Imvelo Safari Lodges' Smile and See Safari was another massive success and another miracle in Matabeleland
If you’re looking for a story of triumph in the face of Covid-related adversity, this is it!
Imvelo were able to bring our full Smile and See Safari back to the communities in Matabeleland this year. A multinational effort of individuals from Spain, Italy, The United Kingdom, The United States, South Africa and Zimbabwe coordinated to carry-out this mission.
In past years we had used local clinics or schools and taken over classrooms and offices, but that clearly was not going to work now with covid restrictions. So, our new plan was to set up our own tent city under shady trees, with as many as 14 huge open-sided airy marquee tents, each one designated to a specific activity – registration, diagnosis, anesthesia, sterilization, pharmaceuticals, optometry, fluorination and more, all laid out in such a way people could enter at one end and receive treatment via socially distanced queues in socially distanced spaces before leaving at the other end.
And then we had to organize arrivals such that our clinic area was never occupied by more than a hundred people. All of whom had to be temperature checked, recorded, fed and watered, and treated as necessary before the next group. Our project team had to more than double in size.
While the support team were prepping the site our doctors rose early and loaded onto the trucks, eager to see the stories each day would bring. At Sipepa clinic for example Edward, 93 and dressed in his finest, had walked two kilometers to address a dental issue during which it was noticed he had cataracts. He will be connected with a hospital where his transportation, accommodation and surgical procedure will be graciously funded by Smile and See benefactors. In Dhlamini clinic our team was approached by a woman concerned for her sixteen-year-old grandson. She explained that he had an infection and the team moved into position to remove a painful and toxic abscess before prescribing antibiotics. Those with convenient access to regular medical care would not likely consider the extraction of twelve teeth in one day however this was necessary in the case of one woman.
Over the course of the week, the team passed a major milestone at Mlevu clinic when we treated our project’s 30,000th patient and our 10,000th optometric patient at Sipepa received spectacles after having her eyes tested.
A key objective for Smile and See is preventative care for young people and over 750 children were given fluoride treatments this year. Students were escorted by their teachers, classroom by classroom, which allowed for safe distancing. Fluorination has been shown to be an important factor in long term dental health. The outreach also provided an opportunity to make children feel comfortable around healthcare professionals.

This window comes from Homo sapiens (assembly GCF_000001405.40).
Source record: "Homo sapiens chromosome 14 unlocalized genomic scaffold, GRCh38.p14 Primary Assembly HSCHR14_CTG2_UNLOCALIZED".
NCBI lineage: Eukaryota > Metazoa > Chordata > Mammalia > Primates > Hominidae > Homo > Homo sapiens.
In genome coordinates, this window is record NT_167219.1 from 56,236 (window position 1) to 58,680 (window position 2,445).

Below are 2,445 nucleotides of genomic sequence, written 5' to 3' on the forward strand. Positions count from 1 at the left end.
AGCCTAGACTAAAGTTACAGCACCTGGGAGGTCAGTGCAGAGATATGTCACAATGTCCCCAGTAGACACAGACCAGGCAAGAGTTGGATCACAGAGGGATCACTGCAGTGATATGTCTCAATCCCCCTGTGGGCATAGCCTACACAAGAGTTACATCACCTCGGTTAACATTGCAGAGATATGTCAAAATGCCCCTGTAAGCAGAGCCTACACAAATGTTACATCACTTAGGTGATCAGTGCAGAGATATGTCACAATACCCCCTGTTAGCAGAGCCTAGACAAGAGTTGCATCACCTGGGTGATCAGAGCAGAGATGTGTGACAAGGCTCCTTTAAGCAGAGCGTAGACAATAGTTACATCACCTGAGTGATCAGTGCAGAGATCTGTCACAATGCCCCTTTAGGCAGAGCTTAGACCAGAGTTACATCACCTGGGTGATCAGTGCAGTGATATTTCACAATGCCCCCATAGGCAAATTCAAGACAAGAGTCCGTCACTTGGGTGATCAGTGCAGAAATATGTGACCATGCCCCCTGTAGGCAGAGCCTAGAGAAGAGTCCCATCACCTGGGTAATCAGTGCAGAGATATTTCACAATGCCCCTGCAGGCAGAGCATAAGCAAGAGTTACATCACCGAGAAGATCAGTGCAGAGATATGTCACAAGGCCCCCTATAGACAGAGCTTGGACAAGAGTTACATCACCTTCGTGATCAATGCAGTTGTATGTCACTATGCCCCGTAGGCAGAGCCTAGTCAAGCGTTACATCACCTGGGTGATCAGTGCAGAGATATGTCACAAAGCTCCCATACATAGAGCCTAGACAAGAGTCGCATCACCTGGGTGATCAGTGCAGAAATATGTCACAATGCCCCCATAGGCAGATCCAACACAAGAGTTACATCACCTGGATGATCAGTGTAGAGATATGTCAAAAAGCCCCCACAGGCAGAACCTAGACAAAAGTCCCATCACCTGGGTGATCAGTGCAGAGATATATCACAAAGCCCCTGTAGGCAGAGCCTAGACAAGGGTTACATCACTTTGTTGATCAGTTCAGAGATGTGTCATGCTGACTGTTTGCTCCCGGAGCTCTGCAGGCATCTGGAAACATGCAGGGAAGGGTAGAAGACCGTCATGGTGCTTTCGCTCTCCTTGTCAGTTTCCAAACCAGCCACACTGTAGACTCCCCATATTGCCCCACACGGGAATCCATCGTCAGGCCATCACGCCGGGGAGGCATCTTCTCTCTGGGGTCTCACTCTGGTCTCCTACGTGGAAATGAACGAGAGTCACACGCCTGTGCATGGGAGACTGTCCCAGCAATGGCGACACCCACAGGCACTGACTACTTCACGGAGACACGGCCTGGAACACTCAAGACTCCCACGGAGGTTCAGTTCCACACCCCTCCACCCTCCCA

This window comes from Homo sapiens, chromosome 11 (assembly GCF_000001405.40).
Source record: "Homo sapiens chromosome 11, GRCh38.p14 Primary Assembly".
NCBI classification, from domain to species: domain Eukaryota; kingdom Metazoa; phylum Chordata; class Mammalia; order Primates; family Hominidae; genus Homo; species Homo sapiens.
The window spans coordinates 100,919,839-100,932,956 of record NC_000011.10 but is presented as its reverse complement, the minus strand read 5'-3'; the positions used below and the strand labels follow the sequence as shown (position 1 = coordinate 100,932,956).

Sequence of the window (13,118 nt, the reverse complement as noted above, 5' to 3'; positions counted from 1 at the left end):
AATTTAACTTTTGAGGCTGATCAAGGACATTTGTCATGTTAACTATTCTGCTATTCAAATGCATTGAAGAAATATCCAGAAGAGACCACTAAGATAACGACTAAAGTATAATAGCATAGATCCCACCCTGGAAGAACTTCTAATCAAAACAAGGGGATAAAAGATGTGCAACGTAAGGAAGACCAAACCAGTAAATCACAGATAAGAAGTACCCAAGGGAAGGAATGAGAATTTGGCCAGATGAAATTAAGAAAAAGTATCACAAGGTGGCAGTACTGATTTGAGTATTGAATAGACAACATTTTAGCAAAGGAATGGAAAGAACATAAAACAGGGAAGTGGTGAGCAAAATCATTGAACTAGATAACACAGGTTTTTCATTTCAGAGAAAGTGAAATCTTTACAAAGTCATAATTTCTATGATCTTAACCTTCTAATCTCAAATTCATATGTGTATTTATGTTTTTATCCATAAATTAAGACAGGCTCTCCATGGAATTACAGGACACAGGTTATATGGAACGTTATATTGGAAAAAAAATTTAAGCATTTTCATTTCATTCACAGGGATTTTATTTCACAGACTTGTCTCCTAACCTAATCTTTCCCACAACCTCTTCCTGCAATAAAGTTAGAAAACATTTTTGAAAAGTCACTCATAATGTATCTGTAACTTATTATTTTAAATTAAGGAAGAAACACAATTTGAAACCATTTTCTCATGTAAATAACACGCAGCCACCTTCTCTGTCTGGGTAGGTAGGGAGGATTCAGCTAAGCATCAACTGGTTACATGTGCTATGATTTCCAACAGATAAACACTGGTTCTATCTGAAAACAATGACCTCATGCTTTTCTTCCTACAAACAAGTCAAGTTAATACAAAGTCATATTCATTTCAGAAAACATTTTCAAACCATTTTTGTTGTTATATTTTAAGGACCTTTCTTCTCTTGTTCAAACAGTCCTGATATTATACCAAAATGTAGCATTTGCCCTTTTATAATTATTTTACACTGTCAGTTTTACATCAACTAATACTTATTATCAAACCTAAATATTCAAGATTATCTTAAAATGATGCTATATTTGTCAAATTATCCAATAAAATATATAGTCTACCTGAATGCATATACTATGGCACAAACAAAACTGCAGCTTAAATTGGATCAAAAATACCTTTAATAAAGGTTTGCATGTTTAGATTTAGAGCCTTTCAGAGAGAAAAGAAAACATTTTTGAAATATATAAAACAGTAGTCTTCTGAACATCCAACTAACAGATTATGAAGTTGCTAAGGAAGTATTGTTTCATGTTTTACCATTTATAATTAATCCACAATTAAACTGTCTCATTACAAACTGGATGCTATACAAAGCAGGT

And on our last day at Dhlamini (Thanksgiving in the US), as we were literally closing our entry gates, along came an old man escorting his even older father. When we counted, he was our 4007th patient for the year and he was to be our last. His name was Willy Bhayana and he came from Ntampane village and his age was 104 years old!
We are so grateful that our Christmas wish came true – to bring the Smile and See Safari back to rural Matabeleland and uplift and help our communities who have again had another extremely challenging year. The logistics behind the scenes were unbelievable and is in the truest sense ‘team work at its best’. We need to say an enormous thank you to all the wonderful donors and partners that helped us even long before we put up our first marquee and got to work. Immense gratitude goes out to Smile is a Foundation, the D3 Foundation, Miracle Missions, the Meikles Foundation and the Camelthorn Foundation along with many other incredible donors. Without this support none of the lifesaving work would be possible. Smile and See 2021, our most difficult in 11 years, was another massive success and another miracle in Matabeleland.
For more information on our community and conservation programmes please visit Hwange Needs You.
Thank you to Suzanne Hixson for some of the content.